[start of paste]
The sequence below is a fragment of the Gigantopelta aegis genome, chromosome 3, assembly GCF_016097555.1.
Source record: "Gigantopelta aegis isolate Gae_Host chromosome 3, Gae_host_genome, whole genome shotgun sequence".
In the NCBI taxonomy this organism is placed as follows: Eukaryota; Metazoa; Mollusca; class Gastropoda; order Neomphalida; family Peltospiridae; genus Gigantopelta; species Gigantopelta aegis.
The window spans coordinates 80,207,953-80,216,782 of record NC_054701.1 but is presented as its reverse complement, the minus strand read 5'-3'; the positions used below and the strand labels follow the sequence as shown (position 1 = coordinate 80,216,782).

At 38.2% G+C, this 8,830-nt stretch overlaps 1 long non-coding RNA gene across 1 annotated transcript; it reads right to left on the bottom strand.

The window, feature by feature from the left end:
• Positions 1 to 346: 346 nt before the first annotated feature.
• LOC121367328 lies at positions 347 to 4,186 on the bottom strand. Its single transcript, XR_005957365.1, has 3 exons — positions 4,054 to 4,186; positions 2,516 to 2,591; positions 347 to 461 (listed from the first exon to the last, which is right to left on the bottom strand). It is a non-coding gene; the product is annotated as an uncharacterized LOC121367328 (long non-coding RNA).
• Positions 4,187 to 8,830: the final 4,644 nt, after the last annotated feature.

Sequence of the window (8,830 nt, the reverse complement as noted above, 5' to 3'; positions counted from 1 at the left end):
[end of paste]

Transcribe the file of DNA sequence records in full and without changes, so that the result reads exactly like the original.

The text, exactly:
The sequence below is a fragment of the Gigantopelta aegis genome, chromosome 3, assembly GCF_016097555.1.
Source record: "Gigantopelta aegis isolate Gae_Host chromosome 3, Gae_host_genome, whole genome shotgun sequence".
In the NCBI taxonomy this organism is placed as follows: Eukaryota; Metazoa; Mollusca; class Gastropoda; order Neomphalida; family Peltospiridae; genus Gigantopelta; species Gigantopelta aegis.
The window spans coordinates 80,207,953-80,216,782 of record NC_054701.1 but is presented as its reverse complement, the minus strand read 5'-3'; the positions used below and the strand labels follow the sequence as shown (position 1 = coordinate 80,216,782).

At 38.2% G+C, this 8,830-nt stretch overlaps 1 long non-coding RNA gene across 1 annotated transcript; it reads right to left on the bottom strand.

The window, feature by feature from the left end:
• Positions 1 to 346: 346 nt before the first annotated feature.
• LOC121367328 lies at positions 347 to 4,186 on the bottom strand. Its single transcript, XR_005957365.1, has 3 exons — positions 4,054 to 4,186; positions 2,516 to 2,591; positions 347 to 461 (listed from the first exon to the last, which is right to left on the bottom strand). It is a non-coding gene; the product is annotated as an uncharacterized LOC121367328 (long non-coding RNA).
• Positions 4,187 to 8,830: the final 4,644 nt, after the last annotated feature.

Sequence of the window (8,830 nt, the reverse complement as noted above, 5' to 3'; positions counted from 1 at the left end):